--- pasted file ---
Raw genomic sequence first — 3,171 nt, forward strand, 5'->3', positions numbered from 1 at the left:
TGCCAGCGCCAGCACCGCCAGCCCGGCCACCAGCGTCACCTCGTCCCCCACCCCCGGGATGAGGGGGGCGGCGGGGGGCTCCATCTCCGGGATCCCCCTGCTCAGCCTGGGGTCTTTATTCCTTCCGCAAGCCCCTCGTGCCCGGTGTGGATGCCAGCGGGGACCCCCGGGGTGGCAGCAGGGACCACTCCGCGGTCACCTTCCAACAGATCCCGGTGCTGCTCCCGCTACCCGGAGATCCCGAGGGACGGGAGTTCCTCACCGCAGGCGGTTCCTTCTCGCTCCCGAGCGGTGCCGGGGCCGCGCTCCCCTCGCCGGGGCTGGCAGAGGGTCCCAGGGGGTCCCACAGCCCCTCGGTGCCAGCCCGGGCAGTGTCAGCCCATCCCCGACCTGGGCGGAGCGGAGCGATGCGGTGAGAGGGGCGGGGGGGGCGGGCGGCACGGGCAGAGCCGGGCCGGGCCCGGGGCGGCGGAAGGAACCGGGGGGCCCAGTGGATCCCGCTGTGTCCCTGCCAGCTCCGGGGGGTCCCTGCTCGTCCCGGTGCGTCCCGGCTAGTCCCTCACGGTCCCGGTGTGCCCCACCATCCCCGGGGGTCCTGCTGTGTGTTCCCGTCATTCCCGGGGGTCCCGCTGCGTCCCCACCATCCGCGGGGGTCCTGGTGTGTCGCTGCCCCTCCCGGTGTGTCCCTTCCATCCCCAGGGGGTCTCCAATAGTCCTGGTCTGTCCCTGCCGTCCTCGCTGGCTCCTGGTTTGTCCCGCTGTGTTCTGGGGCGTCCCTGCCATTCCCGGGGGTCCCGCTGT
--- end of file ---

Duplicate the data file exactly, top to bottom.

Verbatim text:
Raw genomic sequence first — 3,171 nt, forward strand, 5'->3', positions numbered from 1 at the left:
TGCCAGCGCCAGCACCGCCAGCCCGGCCACCAGCGTCACCTCGTCCCCCACCCCCGGGATGAGGGGGGCGGCGGGGGGCTCCATCTCCGGGATCCCCCTGCTCAGCCTGGGGTCTTTATTCCTTCCGCAAGCCCCTCGTGCCCGGTGTGGATGCCAGCGGGGACCCCCGGGGTGGCAGCAGGGACCACTCCGCGGTCACCTTCCAACAGATCCCGGTGCTGCTCCCGCTACCCGGAGATCCCGAGGGACGGGAGTTCCTCACCGCAGGCGGTTCCTTCTCGCTCCCGAGCGGTGCCGGGGCCGCGCTCCCCTCGCCGGGGCTGGCAGAGGGTCCCAGGGGGTCCCACAGCCCCTCGGTGCCAGCCCGGGCAGTGTCAGCCCATCCCCGACCTGGGCGGAGCGGAGCGATGCGGTGAGAGGGGCGGGGGGGGCGGGCGGCACGGGCAGAGCCGGGCCGGGCCCGGGGCGGCGGAAGGAACCGGGGGGCCCAGTGGATCCCGCTGTGTCCCTGCCAGCTCCGGGGGGTCCCTGCTCGTCCCGGTGCGTCCCGGCTAGTCCCTCACGGTCCCGGTGTGCCCCACCATCCCCGGGGGTCCTGCTGTGTGTTCCCGTCATTCCCGGGGGTCCCGCTGCGTCCCCACCATCCGCGGGGGTCCTGGTGTGTCGCTGCCCCTCCCGGTGTGTCCCTTCCATCCCCAGGGGGTCTCCAATAGTCCTGGTCTGTCCCTGCCGTCCTCGCTGGCTCCTGGTTTGTCCCGCTGTGTTCTGGGGCGTCCCTGCCATTCCCGGGGGTCCCGCTGT